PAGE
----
Looking at Olympic National Park vs Mount Rainier

There are two vast and gorgeous national parks in Washington State, Olympic National Park, and Mount Rainier.

They have many similarities, but differ in several key areas, including naturalistic settings, wildlife species, weather conditions, and more.

Your nature-immersed holiday must begin with choosing the right park to suit your interests.

Olympic National Park and Mount Rainier National Park, Where Are They Located?

Where To Find and How To Reach Olympic National Park

Olympic National Park

Olympic National Park is in Washington State, between the Olympic Mountain range and the West Coast.

The park is vast and for this reason, there is more than one way to reach it, depending on where you’re traveling from or which part of the park you intend to explore first.

For example, if you want to check out Lake Quinault first, then the South Entrance will be the most convenient, while for exploring the Hoh Rain Forest, the Central same-named entrance is the way to go.

Check out the many entrances to the park before planning your trip.

If you’re planning a road trip, coming from California or Oregon, you can reach the park by a car traveling north on Interstate 5 North. From Montana and North Dakota, you’ll want to take Interstate 90 and 94 going east.

If you’re traveling from further away states, you can fly to one of the closeby airports. The best option for flyers is to land at Seattle-Tacoma International Airport.

Where To Find and How To Reach Mount Rainier National Park

Mount Rainier

Also located in Washington State, Mount Rainier National Park is easily reachable from Portland, Seattle, Yakima, and Tacoma, which are all conveniently close by.

If you are not coming from bordering states, the best option could be to fly, then rent a car.

There are three airports close to Mount Rainer National Park: you can fly at the Seattle Tacoma International Airport, then take Washington State Route 706.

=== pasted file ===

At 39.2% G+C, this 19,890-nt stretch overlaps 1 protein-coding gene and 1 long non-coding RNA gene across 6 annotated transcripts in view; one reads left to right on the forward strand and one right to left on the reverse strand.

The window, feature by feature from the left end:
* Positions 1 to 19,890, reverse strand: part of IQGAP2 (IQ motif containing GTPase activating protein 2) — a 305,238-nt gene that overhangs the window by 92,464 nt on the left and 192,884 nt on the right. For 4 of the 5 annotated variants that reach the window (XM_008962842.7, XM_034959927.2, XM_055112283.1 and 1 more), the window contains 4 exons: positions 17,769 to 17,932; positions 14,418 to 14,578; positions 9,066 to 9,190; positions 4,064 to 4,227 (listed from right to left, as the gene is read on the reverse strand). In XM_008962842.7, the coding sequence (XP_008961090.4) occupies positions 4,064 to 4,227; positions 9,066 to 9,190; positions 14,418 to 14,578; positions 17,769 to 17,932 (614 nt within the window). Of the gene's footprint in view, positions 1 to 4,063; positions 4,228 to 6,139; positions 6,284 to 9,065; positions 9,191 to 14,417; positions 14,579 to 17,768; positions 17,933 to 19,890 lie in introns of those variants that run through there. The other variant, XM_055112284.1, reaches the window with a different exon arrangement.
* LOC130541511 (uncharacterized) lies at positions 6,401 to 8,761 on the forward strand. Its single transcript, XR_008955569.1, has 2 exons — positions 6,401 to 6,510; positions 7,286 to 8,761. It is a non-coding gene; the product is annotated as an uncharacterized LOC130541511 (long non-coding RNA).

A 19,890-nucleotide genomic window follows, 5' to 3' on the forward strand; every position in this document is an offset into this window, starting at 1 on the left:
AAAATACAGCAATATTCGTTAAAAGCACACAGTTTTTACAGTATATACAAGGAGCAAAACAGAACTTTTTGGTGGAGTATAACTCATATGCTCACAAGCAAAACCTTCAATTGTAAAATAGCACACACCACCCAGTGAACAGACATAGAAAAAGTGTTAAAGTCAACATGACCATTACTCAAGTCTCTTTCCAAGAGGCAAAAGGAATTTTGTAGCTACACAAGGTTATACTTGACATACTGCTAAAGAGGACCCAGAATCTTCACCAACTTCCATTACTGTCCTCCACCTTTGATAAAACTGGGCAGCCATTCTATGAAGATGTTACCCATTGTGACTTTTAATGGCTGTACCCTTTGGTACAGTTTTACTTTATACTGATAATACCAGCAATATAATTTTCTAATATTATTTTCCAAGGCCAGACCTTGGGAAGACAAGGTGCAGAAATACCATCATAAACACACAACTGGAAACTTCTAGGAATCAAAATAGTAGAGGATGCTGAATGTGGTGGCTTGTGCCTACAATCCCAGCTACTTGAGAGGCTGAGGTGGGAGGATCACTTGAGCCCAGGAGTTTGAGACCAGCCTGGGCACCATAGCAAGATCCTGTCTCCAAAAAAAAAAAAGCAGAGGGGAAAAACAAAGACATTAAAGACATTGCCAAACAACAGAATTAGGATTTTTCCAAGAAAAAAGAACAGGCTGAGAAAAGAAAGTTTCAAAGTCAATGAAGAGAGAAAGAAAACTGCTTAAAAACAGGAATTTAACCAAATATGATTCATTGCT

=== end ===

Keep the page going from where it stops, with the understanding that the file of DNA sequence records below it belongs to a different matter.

Another good option is to fly at the Yakima Air Terminal and then reach the park through U.S. Route 12.

Finally, if you’re landing at Portland International Airport, then take Interstate 5.

Olympic National Park vs Mount Rainier National Park
How Many Days Should It Take To Visit?

2-3 Days in Olympic National Park

itinerary Olympic National Park

While you could spend a week exploring this vast park, even in just 4 activity-packed days you can take in a lot of the natural beauty that the park has to offer.

From the glacier mountains to the waterfalls, lakes, and ocean beaches, there is a lot to see at Olympic national park.

Some of the most popular sights and gorgeous spots within the park are located close to each other and can be hit all on the same day.

A popular one-day itinerary includes Hurrican Ridge, the Holt Rain Forest, and Lake Crescent, and ends at Rialto Beach. Other must-see destinations are Ozette Lake and Kalaloch Beach.

3-5 Days in Mount Rainier National Park

Itinerary Mount Rainier National Park

Mount Rainier National Park is diverse in landscape, and for this reason is divided into five sections: Longmire, Sunrise, Ohanapecosh, Carbon River/Mowich, and Paradise.

You can choose to spend a whole day in each area, pack 2 areas on the same day and manage to see the whole park in just the span of a long weekend or choose just a couple of areas to explore thoroughly.

If you start your visit at Longmire, you can set up camp at Cougar Rock Campground, and from there visit Christine Falls, Glacier Bridge, and Ricksecker Point Road.

The other must-see area is Paradise, which is known for its beautiful flowery meadows, which truly make the area look like a small paradise on earth.

Weather at Olympic National Park vs Mount Rainier National Park

Best time to visit Olympic National Park

olympic national park vs mount rainier

Every season has something to offer at Olympic National Park, however, I would recommend scheduling your visit during late spring or Summer.

From April to May, you’ll get the mildest temperatures, and you’ll get to witness the lushest post-wintertime-rains vegetation.

However, the weather can change in a heartbeat during the Spring, and it is not uncommon to even get your hike interrupted by snowfall. Fall has similar conditions as well.

The summer is great for hiking, camping, and backpacking, as you’ll get the least precipitations throughout the years. Temperatures in the summer are warm, and even if they are variable they usually never go below 10 degrees.

Wintertime at Olympic National Park is characterized by low temperatures, often below 0, heavy snowfalls (around 35 feet of snow at Hurrican Ridge), and even avalanches and floodings.